As the National-Socialists gained strength during the 1920's and eventually took power in the early 1930's, Stern points out that Hitler, despite his ability to dissemble, was clear on what his intent was. Stern writes that "political enemies were at the mercy of terror, beatings, torture and humiliation: never the less, the silence was not broken. Then came the expulsion of Jewish and politically 'unreliable' colleagues from universities, clinics and all public positions, and this also was accompanied by very few protests." Stern grants that speaking out would be difficult in such circumstances, but argues that although "martyrdom cannot be expected or demanded, certainly a preventive civil courage can be learned and attempted." From his point of view the rise of Hitler and the National-Socialists was neither the natural "culmination … of German history … [nor] an accident or chance." He sees the silence of the intellectual elite and the willingness of the German public to allow itself to be deceived as playing together to facilitate the rise of National-Socialist party as it first took power inside the Weimar Republic,then eliminated the republic all together, thus setting in place the path to WWII and the holocaust.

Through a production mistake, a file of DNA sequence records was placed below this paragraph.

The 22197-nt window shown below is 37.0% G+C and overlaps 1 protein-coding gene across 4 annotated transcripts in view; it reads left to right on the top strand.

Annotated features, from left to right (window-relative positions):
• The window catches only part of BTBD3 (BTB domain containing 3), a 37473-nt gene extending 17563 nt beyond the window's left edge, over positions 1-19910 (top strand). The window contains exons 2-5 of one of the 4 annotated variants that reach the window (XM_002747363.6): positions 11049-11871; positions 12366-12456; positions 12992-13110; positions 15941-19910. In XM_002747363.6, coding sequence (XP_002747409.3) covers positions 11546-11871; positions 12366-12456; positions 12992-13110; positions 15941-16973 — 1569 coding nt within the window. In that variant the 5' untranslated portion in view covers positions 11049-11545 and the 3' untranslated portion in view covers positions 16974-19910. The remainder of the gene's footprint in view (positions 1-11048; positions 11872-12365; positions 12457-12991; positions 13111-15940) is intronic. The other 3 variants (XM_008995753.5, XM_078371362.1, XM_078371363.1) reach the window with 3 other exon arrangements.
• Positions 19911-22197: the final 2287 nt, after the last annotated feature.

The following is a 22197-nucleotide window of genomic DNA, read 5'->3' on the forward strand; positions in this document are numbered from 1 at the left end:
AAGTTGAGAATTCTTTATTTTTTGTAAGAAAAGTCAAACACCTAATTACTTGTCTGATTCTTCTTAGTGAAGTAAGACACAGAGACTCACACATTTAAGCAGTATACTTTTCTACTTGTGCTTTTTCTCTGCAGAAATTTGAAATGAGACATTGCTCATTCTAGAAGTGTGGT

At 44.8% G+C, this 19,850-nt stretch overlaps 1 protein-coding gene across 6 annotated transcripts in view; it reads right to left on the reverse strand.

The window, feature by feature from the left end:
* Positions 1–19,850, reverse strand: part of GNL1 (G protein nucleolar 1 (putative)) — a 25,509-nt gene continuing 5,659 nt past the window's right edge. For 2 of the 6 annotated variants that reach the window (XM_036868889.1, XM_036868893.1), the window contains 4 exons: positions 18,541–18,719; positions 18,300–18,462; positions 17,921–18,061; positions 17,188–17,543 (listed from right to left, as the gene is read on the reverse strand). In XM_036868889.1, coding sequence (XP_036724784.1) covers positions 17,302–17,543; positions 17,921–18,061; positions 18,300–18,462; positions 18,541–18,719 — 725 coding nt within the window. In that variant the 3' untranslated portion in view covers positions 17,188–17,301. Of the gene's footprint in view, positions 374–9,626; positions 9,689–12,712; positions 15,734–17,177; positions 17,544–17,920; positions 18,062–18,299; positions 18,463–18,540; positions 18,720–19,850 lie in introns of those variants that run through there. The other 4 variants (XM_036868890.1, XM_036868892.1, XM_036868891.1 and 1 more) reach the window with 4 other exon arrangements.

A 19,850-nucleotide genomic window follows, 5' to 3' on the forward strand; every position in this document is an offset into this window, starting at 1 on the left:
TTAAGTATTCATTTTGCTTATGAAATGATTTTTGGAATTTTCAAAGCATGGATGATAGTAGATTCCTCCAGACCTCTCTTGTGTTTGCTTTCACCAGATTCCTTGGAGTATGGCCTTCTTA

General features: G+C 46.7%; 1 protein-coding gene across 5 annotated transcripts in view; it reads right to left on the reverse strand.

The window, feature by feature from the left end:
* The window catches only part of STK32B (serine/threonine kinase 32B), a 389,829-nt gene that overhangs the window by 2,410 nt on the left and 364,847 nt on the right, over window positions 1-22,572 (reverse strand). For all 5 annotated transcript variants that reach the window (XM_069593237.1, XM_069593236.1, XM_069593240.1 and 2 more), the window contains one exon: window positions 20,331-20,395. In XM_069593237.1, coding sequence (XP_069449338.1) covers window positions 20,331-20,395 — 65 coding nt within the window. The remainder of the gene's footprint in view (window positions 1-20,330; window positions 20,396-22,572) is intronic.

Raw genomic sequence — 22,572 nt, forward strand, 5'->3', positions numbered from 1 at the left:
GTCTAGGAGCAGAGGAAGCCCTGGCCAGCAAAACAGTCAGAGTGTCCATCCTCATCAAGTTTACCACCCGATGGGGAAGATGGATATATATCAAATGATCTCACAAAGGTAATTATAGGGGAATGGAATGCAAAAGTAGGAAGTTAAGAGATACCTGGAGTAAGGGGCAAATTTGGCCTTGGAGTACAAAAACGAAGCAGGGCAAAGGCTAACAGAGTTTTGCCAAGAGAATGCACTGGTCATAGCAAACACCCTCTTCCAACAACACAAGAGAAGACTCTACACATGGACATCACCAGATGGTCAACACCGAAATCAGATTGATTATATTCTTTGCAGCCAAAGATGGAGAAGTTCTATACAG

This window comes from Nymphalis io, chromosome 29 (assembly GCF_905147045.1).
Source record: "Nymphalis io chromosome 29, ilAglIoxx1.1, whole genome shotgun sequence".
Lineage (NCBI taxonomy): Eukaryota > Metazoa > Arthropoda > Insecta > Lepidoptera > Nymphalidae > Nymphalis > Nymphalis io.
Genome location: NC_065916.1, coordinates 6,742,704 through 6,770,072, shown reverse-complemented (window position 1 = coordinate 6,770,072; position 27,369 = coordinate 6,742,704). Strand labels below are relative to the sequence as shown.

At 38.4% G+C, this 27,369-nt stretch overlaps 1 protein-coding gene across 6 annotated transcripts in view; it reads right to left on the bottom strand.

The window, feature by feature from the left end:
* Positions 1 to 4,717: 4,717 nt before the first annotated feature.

Stern concludes the essay by examining the early years after WWII, and the attempts again by some in Germany to cover up what has happened, and the public actions of others to investigate and bring public the dark corners of the past.  As a historian, he points out the responsibility that he and his colleagues have to speak the truth publicly. He warns that their voices can "today be easily drowned out by propagandists, which reminds one of Burckhard's warning about the 'terrible simplifiers' [tying back in to the first essay in the book]. More dangerous are the media … who trivialize the terrible." He argues the importance of detailed and thoughtful investigations into the past, to avoid such trivialization. These concerns lead to a concluding quote from Nietzsche,
"'I did that,' says my Memory. 'I cannot have done that,' says my pride, and remains unrelenting. Finally, my Memory gives in."

Read quotes from this book

Other reviews / information:

Geret Luhr, in literaturkritik.de

Adam Kirsch, in The New York Sun